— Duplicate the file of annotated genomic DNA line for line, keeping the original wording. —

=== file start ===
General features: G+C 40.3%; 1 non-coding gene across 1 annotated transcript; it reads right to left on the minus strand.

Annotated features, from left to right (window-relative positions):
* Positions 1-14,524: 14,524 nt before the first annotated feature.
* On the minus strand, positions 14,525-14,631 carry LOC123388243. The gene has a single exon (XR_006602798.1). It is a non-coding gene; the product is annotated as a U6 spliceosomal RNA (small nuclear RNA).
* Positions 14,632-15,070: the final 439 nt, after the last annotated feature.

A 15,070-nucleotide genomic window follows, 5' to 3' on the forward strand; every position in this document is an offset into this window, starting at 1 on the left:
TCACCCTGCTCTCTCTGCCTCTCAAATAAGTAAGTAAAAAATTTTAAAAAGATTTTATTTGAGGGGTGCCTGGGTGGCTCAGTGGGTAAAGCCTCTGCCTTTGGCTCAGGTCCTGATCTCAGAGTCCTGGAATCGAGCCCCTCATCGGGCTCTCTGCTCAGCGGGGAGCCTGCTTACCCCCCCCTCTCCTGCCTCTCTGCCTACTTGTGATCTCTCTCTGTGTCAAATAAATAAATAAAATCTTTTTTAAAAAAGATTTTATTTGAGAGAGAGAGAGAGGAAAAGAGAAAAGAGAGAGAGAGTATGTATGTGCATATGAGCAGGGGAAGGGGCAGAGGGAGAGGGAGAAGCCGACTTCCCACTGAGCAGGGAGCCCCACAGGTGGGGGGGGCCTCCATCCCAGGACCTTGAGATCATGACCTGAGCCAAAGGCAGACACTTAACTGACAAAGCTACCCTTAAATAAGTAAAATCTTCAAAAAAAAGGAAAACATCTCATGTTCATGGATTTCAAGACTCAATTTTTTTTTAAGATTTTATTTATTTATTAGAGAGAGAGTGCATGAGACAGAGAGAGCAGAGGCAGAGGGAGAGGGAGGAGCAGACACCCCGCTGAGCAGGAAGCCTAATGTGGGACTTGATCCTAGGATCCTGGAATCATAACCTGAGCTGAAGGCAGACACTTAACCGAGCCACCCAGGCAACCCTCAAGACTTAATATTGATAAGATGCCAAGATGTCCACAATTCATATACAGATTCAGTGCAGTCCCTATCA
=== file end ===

General features: G+C 40.3%; 1 non-coding gene across 1 annotated transcript; it reads right to left on the minus strand.

Annotated features, from left to right (window-relative positions):
* Positions 1-14,524: 14,524 nt before the first annotated feature.
* On the minus strand, positions 14,525-14,631 carry LOC123388243. The gene has a single exon (XR_006602798.1). It is a non-coding gene; the product is annotated as a U6 spliceosomal RNA (small nuclear RNA).
* Positions 14,632-15,070: the final 439 nt, after the last annotated feature.

A 15,070-nucleotide genomic window follows, 5' to 3' on the forward strand; every position in this document is an offset into this window, starting at 1 on the left:
TCACCCTGCTCTCTCTGCCTCTCAAATAAGTAAGTAAAAAATTTTAAAAAGATTTTATTTGAGGGGTGCCTGGGTGGCTCAGTGGGTAAAGCCTCTGCCTTTGGCTCAGGTCCTGATCTCAGAGTCCTGGAATCGAGCCCCTCATCGGGCTCTCTGCTCAGCGGGGAGCCTGCTTACCCCCCCCTCTCCTGCCTCTCTGCCTACTTGTGATCTCTCTCTGTGTCAAATAAATAAATAAAATCTTTTTTAAAAAAGATTTTATTTGAGAGAGAGAGAGAGGAAAAGAGAAAAGAGAGAGAGAGTATGTATGTGCATATGAGCAGGGGAAGGGGCAGAGGGAGAGGGAGAAGCCGACTTCCCACTGAGCAGGGAGCCCCACAGGTGGGGGGGGCCTCCATCCCAGGACCTTGAGATCATGACCTGAGCCAAAGGCAGACACTTAACTGACAAAGCTACCCTTAAATAAGTAAAATCTTCAAAAAAAAGGAAAACATCTCATGTTCATGGATTTCAAGACTCAATTTTTTTTTAAGATTTTATTTATTTATTAGAGAGAGAGTGCATGAGACAGAGAGAGCAGAGGCAGAGGGAGAGGGAGGAGCAGACACCCCGCTGAGCAGGAAGCCTAATGTGGGACTTGATCCTAGGATCCTGGAATCATAACCTGAGCTGAAGGCAGACACTTAACCGAGCCACCCAGGCAACCCTCAAGACTTAATATTGATAAGATGCCAAGATGTCCACAATTCATATACAGATTCAGTGCAGTCCCTATCA